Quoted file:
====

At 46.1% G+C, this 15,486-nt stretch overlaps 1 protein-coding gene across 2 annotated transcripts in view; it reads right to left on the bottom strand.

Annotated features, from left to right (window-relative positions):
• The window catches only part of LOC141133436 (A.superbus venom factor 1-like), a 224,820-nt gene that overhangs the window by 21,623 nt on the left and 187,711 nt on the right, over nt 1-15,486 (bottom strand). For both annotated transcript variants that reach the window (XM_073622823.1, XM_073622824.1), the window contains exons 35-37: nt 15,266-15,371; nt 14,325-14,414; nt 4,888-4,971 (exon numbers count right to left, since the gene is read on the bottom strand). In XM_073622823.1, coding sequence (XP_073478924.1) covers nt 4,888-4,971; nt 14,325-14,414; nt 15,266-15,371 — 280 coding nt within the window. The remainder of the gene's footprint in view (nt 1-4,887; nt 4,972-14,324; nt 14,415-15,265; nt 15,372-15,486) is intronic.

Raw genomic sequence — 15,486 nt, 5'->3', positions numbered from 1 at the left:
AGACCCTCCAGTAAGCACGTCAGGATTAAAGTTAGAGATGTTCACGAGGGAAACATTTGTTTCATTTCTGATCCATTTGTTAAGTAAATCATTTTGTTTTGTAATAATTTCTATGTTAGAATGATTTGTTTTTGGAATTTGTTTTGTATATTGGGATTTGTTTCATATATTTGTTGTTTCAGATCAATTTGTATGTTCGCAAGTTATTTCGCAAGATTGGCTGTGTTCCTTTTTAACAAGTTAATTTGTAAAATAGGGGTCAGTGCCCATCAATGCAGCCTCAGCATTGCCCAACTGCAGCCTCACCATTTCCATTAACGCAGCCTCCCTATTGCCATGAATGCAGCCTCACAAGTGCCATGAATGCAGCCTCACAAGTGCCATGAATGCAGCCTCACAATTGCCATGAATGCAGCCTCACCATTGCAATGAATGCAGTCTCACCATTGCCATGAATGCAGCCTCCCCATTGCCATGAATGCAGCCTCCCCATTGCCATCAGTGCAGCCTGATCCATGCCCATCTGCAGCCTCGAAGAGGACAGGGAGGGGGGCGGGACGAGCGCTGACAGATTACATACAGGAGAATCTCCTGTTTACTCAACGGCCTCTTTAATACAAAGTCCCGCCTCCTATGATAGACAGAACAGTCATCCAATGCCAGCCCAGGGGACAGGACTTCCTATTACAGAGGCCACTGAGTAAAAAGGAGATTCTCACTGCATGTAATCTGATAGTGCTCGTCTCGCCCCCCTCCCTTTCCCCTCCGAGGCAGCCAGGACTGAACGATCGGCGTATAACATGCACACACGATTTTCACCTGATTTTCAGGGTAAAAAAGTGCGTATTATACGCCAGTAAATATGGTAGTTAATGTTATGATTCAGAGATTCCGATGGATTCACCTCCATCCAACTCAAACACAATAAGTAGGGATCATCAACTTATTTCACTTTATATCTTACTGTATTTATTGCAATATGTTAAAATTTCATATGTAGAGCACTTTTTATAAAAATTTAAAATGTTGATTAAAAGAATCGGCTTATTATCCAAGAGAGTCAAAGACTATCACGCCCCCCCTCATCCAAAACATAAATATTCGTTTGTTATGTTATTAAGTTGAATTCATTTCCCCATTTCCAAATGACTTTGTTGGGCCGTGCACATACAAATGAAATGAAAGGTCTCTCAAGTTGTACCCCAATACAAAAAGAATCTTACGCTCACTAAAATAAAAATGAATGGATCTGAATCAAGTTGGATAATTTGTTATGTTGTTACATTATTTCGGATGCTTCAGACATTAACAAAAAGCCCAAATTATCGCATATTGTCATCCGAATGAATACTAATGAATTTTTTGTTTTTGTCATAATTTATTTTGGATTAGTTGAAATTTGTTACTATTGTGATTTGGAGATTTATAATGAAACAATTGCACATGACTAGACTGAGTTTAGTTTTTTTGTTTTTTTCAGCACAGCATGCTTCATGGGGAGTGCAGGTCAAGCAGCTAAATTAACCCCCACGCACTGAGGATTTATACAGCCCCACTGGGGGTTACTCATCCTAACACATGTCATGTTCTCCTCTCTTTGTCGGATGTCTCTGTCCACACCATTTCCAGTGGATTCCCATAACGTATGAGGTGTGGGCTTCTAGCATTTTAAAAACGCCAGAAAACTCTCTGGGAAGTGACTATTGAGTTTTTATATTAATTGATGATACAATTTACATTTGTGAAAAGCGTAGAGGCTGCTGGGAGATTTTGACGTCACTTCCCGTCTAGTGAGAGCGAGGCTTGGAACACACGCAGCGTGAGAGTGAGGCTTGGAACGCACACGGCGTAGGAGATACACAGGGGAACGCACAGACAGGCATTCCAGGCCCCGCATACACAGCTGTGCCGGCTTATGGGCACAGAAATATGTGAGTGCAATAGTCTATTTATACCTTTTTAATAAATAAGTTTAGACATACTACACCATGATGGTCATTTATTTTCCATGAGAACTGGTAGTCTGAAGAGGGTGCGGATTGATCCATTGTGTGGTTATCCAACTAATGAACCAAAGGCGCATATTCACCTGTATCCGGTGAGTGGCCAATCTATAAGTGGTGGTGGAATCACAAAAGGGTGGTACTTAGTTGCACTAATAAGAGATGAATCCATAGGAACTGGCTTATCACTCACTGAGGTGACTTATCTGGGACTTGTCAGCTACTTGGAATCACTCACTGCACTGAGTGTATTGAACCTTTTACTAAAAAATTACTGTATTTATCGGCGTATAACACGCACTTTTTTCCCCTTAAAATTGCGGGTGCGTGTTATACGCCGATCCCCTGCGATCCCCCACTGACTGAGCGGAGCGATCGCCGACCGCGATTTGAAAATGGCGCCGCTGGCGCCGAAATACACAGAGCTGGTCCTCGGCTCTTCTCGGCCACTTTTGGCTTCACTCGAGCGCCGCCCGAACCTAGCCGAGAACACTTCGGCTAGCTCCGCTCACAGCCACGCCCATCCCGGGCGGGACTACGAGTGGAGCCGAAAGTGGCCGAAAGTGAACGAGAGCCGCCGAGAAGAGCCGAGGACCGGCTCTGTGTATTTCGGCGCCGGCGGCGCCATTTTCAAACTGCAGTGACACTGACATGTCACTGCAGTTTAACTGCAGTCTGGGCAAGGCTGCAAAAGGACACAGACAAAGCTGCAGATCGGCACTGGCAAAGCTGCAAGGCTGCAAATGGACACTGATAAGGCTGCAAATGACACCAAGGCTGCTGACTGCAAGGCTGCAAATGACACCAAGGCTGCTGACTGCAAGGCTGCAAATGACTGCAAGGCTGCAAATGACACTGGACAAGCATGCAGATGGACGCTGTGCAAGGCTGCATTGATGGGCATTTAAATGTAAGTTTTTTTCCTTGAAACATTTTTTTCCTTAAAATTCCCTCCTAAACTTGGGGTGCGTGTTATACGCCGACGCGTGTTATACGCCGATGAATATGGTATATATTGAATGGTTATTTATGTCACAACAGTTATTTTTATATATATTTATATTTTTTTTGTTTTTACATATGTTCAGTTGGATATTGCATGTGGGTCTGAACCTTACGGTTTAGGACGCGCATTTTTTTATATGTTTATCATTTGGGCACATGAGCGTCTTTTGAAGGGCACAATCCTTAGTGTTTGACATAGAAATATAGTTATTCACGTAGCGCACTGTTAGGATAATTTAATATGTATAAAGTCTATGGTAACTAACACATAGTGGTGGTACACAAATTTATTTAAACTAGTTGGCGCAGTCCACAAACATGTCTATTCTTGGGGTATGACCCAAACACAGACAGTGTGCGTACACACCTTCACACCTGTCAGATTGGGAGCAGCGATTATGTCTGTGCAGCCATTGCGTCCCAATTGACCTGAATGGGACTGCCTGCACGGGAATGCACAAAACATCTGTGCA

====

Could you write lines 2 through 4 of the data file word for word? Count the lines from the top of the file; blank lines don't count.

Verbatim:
Annotated features, from left to right (window-relative positions):
• The window catches only part of LOC141133436 (A.superbus venom factor 1-like), a 224,820-nt gene that overhangs the window by 21,623 nt on the left and 187,711 nt on the right, over nt 1-15,486 (bottom strand). For both annotated transcript variants that reach the window (XM_073622823.1, XM_073622824.1), the window contains exons 35-37: nt 15,266-15,371; nt 14,325-14,414; nt 4,888-4,971 (exon numbers count right to left, since the gene is read on the bottom strand). In XM_073622823.1, coding sequence (XP_073478924.1) covers nt 4,888-4,971; nt 14,325-14,414; nt 15,266-15,371 — 280 coding nt within the window. The remainder of the gene's footprint in view (nt 1-4,887; nt 4,972-14,324; nt 14,415-15,265; nt 15,372-15,486) is intronic.

Raw genomic sequence — 15,486 nt, 5'->3', positions numbered from 1 at the left: